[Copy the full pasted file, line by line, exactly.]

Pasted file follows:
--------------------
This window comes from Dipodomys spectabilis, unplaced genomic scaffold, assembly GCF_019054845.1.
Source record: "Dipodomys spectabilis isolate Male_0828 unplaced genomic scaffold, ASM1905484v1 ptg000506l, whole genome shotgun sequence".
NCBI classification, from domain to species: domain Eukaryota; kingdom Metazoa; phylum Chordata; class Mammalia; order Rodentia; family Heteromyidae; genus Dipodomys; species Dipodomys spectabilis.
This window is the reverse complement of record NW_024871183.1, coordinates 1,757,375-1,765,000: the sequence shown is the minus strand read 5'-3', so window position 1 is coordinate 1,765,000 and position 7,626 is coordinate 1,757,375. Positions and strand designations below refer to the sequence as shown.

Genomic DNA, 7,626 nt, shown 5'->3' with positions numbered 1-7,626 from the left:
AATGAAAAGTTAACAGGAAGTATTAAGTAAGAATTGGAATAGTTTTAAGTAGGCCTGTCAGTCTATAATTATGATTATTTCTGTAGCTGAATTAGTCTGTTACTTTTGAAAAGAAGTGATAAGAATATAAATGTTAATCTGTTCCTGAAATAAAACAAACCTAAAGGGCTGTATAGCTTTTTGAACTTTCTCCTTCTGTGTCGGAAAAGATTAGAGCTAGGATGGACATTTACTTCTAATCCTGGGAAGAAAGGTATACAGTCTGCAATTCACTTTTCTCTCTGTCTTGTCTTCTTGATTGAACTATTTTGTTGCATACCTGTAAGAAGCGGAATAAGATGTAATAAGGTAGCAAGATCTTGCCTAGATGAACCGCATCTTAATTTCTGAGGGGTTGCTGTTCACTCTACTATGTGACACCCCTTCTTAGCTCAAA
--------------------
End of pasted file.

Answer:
This window comes from Dipodomys spectabilis, unplaced genomic scaffold, assembly GCF_019054845.1.
Source record: "Dipodomys spectabilis isolate Male_0828 unplaced genomic scaffold, ASM1905484v1 ptg000506l, whole genome shotgun sequence".
NCBI classification, from domain to species: domain Eukaryota; kingdom Metazoa; phylum Chordata; class Mammalia; order Rodentia; family Heteromyidae; genus Dipodomys; species Dipodomys spectabilis.
This window is the reverse complement of record NW_024871183.1, coordinates 1,757,375-1,765,000: the sequence shown is the minus strand read 5'-3', so window position 1 is coordinate 1,765,000 and position 7,626 is coordinate 1,757,375. Positions and strand designations below refer to the sequence as shown.

Genomic DNA, 7,626 nt, shown 5'->3' with positions numbered 1-7,626 from the left:
AATGAAAAGTTAACAGGAAGTATTAAGTAAGAATTGGAATAGTTTTAAGTAGGCCTGTCAGTCTATAATTATGATTATTTCTGTAGCTGAATTAGTCTGTTACTTTTGAAAAGAAGTGATAAGAATATAAATGTTAATCTGTTCCTGAAATAAAACAAACCTAAAGGGCTGTATAGCTTTTTGAACTTTCTCCTTCTGTGTCGGAAAAGATTAGAGCTAGGATGGACATTTACTTCTAATCCTGGGAAGAAAGGTATACAGTCTGCAATTCACTTTTCTCTCTGTCTTGTCTTCTTGATTGAACTATTTTGTTGCATACCTGTAAGAAGCGGAATAAGATGTAATAAGGTAGCAAGATCTTGCCTAGATGAACCGCATCTTAATTTCTGAGGGGTTGCTGTTCACTCTACTATGTGACACCCCTTCTTAGCTCAAA